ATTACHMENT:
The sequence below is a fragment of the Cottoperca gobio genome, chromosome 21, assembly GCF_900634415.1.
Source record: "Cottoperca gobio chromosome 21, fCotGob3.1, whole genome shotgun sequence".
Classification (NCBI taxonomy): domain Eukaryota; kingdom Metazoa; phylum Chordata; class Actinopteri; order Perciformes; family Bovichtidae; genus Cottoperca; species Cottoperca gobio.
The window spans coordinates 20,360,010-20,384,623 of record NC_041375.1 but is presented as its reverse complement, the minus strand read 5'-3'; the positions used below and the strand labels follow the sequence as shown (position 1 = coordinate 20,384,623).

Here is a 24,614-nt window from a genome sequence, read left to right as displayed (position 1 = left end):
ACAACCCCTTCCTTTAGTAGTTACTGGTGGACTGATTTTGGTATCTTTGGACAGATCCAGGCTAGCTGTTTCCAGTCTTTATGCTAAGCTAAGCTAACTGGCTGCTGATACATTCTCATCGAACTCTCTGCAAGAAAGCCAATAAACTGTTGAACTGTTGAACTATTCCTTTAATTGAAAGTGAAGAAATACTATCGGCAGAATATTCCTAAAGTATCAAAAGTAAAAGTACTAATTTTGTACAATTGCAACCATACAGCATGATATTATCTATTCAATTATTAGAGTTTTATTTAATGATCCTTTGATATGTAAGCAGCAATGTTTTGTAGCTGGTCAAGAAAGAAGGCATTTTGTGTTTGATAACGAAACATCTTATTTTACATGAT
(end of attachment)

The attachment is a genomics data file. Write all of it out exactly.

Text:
The sequence below is a fragment of the Cottoperca gobio genome, chromosome 21, assembly GCF_900634415.1.
Source record: "Cottoperca gobio chromosome 21, fCotGob3.1, whole genome shotgun sequence".
Classification (NCBI taxonomy): domain Eukaryota; kingdom Metazoa; phylum Chordata; class Actinopteri; order Perciformes; family Bovichtidae; genus Cottoperca; species Cottoperca gobio.
The window spans coordinates 20,360,010-20,384,623 of record NC_041375.1 but is presented as its reverse complement, the minus strand read 5'-3'; the positions used below and the strand labels follow the sequence as shown (position 1 = coordinate 20,384,623).

Here is a 24,614-nt window from a genome sequence, read left to right as displayed (position 1 = left end):
ACAACCCCTTCCTTTAGTAGTTACTGGTGGACTGATTTTGGTATCTTTGGACAGATCCAGGCTAGCTGTTTCCAGTCTTTATGCTAAGCTAAGCTAACTGGCTGCTGATACATTCTCATCGAACTCTCTGCAAGAAAGCCAATAAACTGTTGAACTGTTGAACTATTCCTTTAATTGAAAGTGAAGAAATACTATCGGCAGAATATTCCTAAAGTATCAAAAGTAAAAGTACTAATTTTGTACAATTGCAACCATACAGCATGATATTATCTATTCAATTATTAGAGTTTTATTTAATGATCCTTTGATATGTAAGCAGCAATGTTTTGTAGCTGGTCAAGAAAGAAGGCATTTTGTGTTTGATAACGAAACATCTTATTTTACATGAT